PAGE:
The relationship between Tristan and his father actually grew closer and stronger through the war, although in a very grim way. The hero-worship of Tristan's younger days hardened into mature respect, and by the time the story begins the two of them work together as a perfect military team.

What did he want to be when he grew up, and what did he actually become?

When he was a teeny tiny wittle boy his only desire was to be just like his father, a military general. He probably stopped wanting to be a soldier when he saw his first battle at the age of 12, but by then the mere "wanting" had been replaced with a conviction that he must be at the battlefield.

So he got his childhood wish, found it very disagreeable, and plunged into it without ever looking back. The result? He rose through the ranks and became his father's chief general by the age of 20.

So that's Tristan! I hope you've enjoyed meeting him. Are any of you doing Beautiful People this month? If so, do please share your posts! And if you have any questions you'd like to ask Tristan, leave them in the comments. I'll try to post an interview in two or three weeks.

Sunday, June 12, 2016

Catholicism Explained - Is the Eucharist Literal or Symbolic?

In our last Catholicism Explained post, we discussed the Catholic teaching on the Eucharist. We're continuing that conversation today and focusing on the question, "Why does the Church believe that Jesus' presence in the Eucharist is literal and not just symbolic?"

It's a very good question. In this post, we'll be investigating the whys behind the Real Presence through three main topics: Jesus' teaching as recorded in Scripture, Jesus' teaching as preserved through Sacred Tradition, and, as a plus, Jesus' teaching confirmed through Eucharistic miracles.

Jesus' Words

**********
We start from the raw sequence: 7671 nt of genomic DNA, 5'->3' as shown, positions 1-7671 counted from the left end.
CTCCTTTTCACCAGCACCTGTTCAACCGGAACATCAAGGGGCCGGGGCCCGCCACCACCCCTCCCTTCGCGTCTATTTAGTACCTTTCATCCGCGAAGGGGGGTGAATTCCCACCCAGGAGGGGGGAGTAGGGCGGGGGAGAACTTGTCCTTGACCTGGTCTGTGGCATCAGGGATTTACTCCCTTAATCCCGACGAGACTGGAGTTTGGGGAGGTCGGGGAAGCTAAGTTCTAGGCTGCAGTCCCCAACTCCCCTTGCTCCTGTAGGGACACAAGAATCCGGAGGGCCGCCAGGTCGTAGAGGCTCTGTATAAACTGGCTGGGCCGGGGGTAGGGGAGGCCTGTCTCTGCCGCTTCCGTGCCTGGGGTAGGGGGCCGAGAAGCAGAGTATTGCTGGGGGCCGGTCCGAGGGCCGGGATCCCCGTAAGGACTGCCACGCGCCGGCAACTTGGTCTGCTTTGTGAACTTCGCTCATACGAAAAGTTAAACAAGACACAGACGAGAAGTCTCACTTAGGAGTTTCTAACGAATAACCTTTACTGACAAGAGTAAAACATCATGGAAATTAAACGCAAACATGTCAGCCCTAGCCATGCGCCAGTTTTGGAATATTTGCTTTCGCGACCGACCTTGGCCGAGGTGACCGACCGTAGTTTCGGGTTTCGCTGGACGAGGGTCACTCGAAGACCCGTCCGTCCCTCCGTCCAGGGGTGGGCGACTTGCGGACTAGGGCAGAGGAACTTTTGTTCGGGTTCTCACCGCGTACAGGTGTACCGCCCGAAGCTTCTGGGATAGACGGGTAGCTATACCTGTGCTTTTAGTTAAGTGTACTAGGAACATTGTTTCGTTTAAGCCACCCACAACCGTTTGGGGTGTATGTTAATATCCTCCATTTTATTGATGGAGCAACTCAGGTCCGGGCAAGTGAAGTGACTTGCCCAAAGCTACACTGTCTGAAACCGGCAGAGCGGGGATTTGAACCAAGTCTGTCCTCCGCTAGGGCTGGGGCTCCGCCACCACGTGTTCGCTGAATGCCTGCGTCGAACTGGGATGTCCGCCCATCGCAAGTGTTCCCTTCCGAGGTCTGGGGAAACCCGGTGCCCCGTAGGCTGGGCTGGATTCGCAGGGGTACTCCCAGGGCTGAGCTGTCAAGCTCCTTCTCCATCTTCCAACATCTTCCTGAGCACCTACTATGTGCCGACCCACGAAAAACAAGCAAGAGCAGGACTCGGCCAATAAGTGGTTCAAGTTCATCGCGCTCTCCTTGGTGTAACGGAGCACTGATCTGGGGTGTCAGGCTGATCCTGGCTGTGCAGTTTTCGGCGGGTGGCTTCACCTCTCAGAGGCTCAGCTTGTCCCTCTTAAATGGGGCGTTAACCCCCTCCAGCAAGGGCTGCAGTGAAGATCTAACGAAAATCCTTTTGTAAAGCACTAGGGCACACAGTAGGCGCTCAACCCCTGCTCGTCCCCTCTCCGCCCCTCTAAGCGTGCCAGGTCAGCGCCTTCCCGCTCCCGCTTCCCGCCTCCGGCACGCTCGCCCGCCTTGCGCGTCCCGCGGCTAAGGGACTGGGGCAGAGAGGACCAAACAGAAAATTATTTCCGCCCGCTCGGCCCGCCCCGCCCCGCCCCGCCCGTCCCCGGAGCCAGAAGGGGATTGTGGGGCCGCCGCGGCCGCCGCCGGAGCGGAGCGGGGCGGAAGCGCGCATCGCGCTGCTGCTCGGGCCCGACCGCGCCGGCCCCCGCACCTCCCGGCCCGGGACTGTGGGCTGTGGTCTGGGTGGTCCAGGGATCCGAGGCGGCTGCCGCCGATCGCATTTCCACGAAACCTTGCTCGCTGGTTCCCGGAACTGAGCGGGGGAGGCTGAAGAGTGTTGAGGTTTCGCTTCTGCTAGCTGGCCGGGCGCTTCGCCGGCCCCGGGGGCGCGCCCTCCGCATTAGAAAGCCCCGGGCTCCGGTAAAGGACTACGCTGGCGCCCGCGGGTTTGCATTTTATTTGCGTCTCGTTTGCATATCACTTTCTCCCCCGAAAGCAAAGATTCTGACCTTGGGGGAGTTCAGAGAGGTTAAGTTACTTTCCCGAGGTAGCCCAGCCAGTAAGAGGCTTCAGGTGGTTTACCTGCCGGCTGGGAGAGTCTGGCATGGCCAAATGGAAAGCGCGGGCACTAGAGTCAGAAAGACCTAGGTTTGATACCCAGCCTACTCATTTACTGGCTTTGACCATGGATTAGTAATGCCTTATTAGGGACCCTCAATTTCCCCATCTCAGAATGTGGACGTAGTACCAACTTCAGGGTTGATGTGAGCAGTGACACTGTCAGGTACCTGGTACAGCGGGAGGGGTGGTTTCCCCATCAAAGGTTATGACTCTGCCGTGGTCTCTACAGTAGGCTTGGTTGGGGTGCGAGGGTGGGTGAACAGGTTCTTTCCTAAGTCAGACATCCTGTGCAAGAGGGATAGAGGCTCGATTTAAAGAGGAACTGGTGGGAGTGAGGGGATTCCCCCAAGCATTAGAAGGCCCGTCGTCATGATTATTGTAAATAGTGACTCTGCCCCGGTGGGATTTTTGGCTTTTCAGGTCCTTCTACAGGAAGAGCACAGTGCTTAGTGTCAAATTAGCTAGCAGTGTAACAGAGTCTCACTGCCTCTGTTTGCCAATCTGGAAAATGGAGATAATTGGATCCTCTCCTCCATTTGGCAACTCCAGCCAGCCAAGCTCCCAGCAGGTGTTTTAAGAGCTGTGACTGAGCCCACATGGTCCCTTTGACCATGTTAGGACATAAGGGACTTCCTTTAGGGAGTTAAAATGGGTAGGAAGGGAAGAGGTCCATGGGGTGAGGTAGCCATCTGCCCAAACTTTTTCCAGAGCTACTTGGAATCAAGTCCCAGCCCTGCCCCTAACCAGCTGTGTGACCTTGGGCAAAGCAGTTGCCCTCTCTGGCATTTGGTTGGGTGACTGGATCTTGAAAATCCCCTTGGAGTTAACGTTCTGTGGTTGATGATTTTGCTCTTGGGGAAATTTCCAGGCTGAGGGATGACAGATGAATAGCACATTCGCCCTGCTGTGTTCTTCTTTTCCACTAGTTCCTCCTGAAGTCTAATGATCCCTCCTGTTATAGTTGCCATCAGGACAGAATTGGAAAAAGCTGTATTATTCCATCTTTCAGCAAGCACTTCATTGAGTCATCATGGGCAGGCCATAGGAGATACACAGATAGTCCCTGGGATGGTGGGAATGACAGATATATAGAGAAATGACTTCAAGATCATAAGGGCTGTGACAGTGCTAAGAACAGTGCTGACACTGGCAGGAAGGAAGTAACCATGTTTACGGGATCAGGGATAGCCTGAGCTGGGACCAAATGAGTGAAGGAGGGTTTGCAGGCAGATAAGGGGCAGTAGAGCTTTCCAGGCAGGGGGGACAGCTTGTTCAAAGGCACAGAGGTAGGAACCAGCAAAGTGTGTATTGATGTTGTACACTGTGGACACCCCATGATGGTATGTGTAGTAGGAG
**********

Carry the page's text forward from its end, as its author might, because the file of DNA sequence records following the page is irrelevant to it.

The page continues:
At the Last Supper, Jesus' words were very literal: "This is my body." He didn't say, "This is a symbol of my body;" He said "this is my body."

In Chapter Six of John's Gospel, Jesus teaches very clearly on the Real Presence: "I am the bread of life. Your ancestors ate the manna in the wilderness, yet they died. But here is the bread that comes down from heaven, which anyone may eat and not die. I am the living bread that came down from heaven. Whoever eats this bread will live forever. This bread is my flesh, which I will give for the life of the world." (John 6:48-51, NIV)

And while Jesus often speaks in metaphors and parables, the reaction of the crowd is not a reaction to a metaphor or parable, but to a literal fact: "How can this man give us his flesh to eat?" (John 6:52)

If the crowd is misunderstanding Jesus, He should explain to them that they have the wrong idea. But He doesn't. Instead, He repeats His words with even more emphasis on their literal meaning: “Very truly I tell you, unless you eat the flesh of the Son of Man and drink his blood, you have no life in you. Whoever eats my flesh and drinks my blood has eternal life, and I will raise them up at the last day. For my flesh is real food and my blood is real drink." (John 6:53-55)

This teaching is too much for many of the disciples: "This is a hard teaching. Who can accept it?" (John 6:60) Indeed, many of them turn away entirely from Jesus and leave. "From this time many of his disciples turned back and no longer followed him." (John 6:66)

Jesus did not call back these disciples who left because of a lack of faith. He did not tell them, "Wait, you're misunderstanding me, you have it all wrong." Instead, He turned to His Apostles and said, "Will you, too, go away?"

Interestingly, a note on my Bible points out that the word John uses for "eat" is not the normal verb used to describe human consumption of food, but the verb describing animal eating - the equivalent of "chew" or "gnaw." This may be yet another indicator that Jesus is speaking literally in John 6.

Sacred Tradition

Early Christians revered and appreciated the Real Presence, as shown in these quotes from some of the Church Fathers:

"I have no taste for corruptible food nor for the pleasures of this life. I desire the Bread of God, which is the flesh of Jesus Christ, who was of the seed of David; and for drink I desire His blood, which is love incorruptible." - St. Ignatius of Antioch, c. 110 A.D.

"For not as common bread nor common drink do we receive these; but since Jesus Christ our Savior was made incarnate by the word of God and had both flesh and blood for our salvation, so too, as we have been taught, the food which has been made into the Eucharist by the Eucharistic prayer set down by Him, and by the change of which our blood and flesh is nourished, is both the flesh and the blood of that incarnated Jesus."  - St. Justin the Martyr, c. 100-165 A.D.